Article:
The Kentucky Paleontological Society was founded in 1993 for the purpose of promoting interest in and knowledge of the science of paleontology. It is intended that the Society be a network for the exchange of data between professionals and serious amateurs int he field. A newsletter is published monthly, and several field trips are arranged annually.
Meetings of the Society are held once a month. Visitors are welcome.
The April 14 Lexington (Kentucky) Herald-Leader (page B-3) has an excellent article on some "fossil tracks" that were recently brought to the Kentucky Geological Survey for identification. In the article Dr. Don Chesnut correctly identifies the "tracks" as man-made carvings. I examined these "tracks" in early February and explained to the owner that they were carvings, not actual tracks. These "tracks" were "discovered" in Clay County, Kentucky in Pennsylvanian sediments. They have none of the features one would expect in a genuine trace fossil. The tracks are not genuine for the following reasons:
The "tracks" are extremely flat-bottomed, unlike genuine tracks that would be rounded, and irregular, reflecting the shape of the track makers foot.
There is no "mounding" or squish marks as one would expect from the foot of an animal displacing soft mud as it walked. Most of the "tracks" are only a few millimeters deep; rather remarkable for a large creature walking in soft mud.
The edges of genuine tracks would display curved layering from the pressure of the foot The edges of these "tracks" form right angles as if cut or carved. Sometimes this right angle was obscured by sanding (see point 8).
There are no underprints on the bottom of the bedding plane as is common in genuine fossil tracks. (For example, genuine fossil bird tracks from localities such as the Green River Shale show underprints. These bird tracks come from an animal considerably smaller and lighter than the supposed maker of these "tracks").
The "toes" are not dug into the mud deeper than the "heels" as would be expected if the "tracks" were made by a forward-moving animal.
There are no examples of "positive" tracks that would form when mud filled in a trackway. These positives are known as "hyporeliefs" to ichnologists (scientists who study trace fossils).
There is a considerable color difference on some specimens between the bedding plane and the "track". This color difference is probably caused by the carving exposing fresh rock.
Many of the specimens seemed to be purposely "aged" and obscured by not cleaning off all of the mud present and by sanding or sand-papering the specimens. Possibly this was done to obscure tool marks or to round the edges of the carving.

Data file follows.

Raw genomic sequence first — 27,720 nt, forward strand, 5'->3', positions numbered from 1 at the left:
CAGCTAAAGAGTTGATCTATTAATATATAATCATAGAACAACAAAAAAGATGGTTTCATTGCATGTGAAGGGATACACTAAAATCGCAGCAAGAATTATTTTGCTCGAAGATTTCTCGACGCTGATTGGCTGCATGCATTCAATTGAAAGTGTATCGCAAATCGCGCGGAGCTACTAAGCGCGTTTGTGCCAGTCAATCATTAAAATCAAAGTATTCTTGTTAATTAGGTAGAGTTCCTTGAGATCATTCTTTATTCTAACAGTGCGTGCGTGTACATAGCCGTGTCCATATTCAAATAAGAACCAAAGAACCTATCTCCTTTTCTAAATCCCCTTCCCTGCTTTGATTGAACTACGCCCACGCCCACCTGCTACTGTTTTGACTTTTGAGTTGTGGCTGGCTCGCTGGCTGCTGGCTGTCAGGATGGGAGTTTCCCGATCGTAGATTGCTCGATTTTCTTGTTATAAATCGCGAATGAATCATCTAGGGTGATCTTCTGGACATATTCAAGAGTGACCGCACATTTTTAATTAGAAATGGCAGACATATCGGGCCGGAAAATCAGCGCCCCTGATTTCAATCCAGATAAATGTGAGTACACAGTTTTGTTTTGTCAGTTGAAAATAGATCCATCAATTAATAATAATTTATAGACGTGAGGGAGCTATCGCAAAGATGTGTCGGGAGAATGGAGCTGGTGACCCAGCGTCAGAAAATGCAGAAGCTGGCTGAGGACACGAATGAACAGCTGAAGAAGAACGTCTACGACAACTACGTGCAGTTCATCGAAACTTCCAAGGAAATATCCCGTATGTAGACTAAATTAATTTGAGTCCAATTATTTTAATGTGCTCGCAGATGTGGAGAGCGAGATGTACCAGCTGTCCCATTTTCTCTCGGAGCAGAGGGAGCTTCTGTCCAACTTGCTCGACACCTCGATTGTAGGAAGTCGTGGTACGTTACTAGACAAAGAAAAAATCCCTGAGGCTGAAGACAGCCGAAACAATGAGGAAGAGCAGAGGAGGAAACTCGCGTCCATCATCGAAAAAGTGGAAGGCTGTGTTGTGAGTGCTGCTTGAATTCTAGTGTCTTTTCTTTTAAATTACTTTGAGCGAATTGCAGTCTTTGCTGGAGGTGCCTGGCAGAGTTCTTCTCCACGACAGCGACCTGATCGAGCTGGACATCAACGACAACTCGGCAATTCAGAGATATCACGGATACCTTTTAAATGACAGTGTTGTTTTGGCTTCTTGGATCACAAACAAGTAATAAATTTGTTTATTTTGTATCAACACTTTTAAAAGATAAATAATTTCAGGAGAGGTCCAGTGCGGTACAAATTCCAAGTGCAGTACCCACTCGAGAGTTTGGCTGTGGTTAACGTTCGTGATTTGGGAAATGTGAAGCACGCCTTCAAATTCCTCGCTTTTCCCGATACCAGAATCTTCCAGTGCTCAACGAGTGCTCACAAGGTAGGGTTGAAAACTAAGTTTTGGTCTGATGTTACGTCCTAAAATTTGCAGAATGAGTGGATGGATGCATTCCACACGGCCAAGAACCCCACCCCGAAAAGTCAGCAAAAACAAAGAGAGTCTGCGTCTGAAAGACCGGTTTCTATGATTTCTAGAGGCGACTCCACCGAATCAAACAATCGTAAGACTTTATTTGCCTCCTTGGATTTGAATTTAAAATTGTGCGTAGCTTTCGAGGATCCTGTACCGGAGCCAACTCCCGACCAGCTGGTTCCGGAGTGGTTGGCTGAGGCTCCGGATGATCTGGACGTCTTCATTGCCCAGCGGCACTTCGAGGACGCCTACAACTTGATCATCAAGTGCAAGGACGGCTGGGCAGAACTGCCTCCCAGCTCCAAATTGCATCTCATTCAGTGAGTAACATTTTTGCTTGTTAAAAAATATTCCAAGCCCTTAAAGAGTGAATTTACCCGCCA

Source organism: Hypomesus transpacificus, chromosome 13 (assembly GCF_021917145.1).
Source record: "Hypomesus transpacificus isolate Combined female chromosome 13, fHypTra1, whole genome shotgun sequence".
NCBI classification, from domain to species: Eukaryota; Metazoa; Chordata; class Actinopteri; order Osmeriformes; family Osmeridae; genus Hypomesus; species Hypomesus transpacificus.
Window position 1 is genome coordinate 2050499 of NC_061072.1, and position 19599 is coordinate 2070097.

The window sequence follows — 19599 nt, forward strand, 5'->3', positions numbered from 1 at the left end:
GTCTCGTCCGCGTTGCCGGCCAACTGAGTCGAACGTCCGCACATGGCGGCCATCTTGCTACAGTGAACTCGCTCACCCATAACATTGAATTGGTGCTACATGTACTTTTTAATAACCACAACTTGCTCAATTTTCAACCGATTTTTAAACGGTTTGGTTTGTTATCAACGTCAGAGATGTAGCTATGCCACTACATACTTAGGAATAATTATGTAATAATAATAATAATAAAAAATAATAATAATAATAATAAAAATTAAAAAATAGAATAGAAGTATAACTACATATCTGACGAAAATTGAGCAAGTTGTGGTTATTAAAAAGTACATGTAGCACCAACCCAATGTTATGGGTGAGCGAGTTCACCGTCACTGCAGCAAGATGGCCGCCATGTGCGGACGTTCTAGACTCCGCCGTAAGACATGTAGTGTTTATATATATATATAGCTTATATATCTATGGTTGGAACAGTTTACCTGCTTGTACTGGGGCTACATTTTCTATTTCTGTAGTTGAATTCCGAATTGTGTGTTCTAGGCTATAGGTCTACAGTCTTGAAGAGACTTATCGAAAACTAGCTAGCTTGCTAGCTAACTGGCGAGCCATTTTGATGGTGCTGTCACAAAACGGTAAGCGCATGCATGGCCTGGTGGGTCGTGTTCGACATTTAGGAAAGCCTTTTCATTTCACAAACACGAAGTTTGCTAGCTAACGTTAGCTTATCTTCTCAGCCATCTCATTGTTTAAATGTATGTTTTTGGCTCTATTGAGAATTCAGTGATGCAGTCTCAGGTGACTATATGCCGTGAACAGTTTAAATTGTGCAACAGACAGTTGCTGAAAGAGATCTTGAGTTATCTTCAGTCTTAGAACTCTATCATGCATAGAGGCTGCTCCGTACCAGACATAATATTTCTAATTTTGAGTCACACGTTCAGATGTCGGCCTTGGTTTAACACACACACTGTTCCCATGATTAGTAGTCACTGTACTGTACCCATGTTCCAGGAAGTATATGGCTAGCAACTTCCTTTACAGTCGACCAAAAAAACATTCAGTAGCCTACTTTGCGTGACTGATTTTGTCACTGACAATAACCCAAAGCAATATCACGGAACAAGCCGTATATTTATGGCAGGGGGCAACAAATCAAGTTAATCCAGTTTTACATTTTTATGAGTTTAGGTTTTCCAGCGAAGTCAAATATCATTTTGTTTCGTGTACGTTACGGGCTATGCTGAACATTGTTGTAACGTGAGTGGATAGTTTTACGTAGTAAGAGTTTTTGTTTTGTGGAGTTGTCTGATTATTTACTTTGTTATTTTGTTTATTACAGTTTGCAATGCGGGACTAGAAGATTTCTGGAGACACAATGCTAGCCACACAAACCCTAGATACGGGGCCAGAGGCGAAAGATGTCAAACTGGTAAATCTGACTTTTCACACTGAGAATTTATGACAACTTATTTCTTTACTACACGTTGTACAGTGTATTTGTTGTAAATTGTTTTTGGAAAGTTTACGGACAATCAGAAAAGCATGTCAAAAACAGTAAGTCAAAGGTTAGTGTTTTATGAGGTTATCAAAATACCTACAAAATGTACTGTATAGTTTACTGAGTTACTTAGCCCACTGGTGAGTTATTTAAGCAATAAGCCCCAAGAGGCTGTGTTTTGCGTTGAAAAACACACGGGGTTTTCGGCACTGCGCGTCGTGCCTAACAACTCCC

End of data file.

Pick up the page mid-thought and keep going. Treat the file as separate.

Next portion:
Although all are from the same secret locality, some are on shale, some on siltstone, and others on sandstone. Interestingly, one specimen was on a piece of ripple-marked sandstone. It is odd that one locality would produce tracks from such a variety of lithologies while similar tracks are unknown elsewhere.
Perhaps most basic of all though is the fact that the "tracks" bear only a superficial resemblance to the anatomy of any animal living or extinct; they look stylized or cartoon-like. In short, these are not even particularly good fakes.
It is unlikely that these are Indian petroglyphs since many of the specimens are in soft shale, which would have weathered if exposed for any length of time. Moreover, Indians were unaware of the existence of dinosaurs. There are now more than 10 "specimens". It is unusual that the Indians would only carve one thing again and again.
Surprisingly, only a few days after the newspaper article appeared, these tracks were on display at a Lexington gem and mineral show. There were no labels on the specimens, but there was a toy dinosaur sitting on one of them -- implying that some prehistoric creature had made the tracks.
I probably would have let this matter drop considering it only as an example of human credulity if not for the fact that I suspected that these "tracks" were being sold to local collectors. My suspicions were confirmed when a friend visited a gem and mineral store in Lexington. She noticed the "tracks" and was told it was a mystery as to what they were -- they COULD be dinosaur or some other animal or they COULD be carvings. She was told that scientists at the university were not clear as to their origin and the scientists wanted to know where they came from, possibly so they could have them all to themselves (!). The price was not marked, but she was told "a couple hundred" dollars.
The person who has most of these tracks comes off as sincere; he runs a small museum in Danville, Kentucky. Someone has stated that he has paid as much as $180 for one of the tracks. I do not think he personally carved the tracks; but rather is the victim of a cruel hoax. Unfortunately, the person will not acknowledge that he has been conned and continues to search for someone to authenticate the tracks. Sadly, until someone comes forward and admits to having been cheated, there is nothing that can be done except to educate collectors.
-- Dan Phelps, President, Kentucky Paleontological Society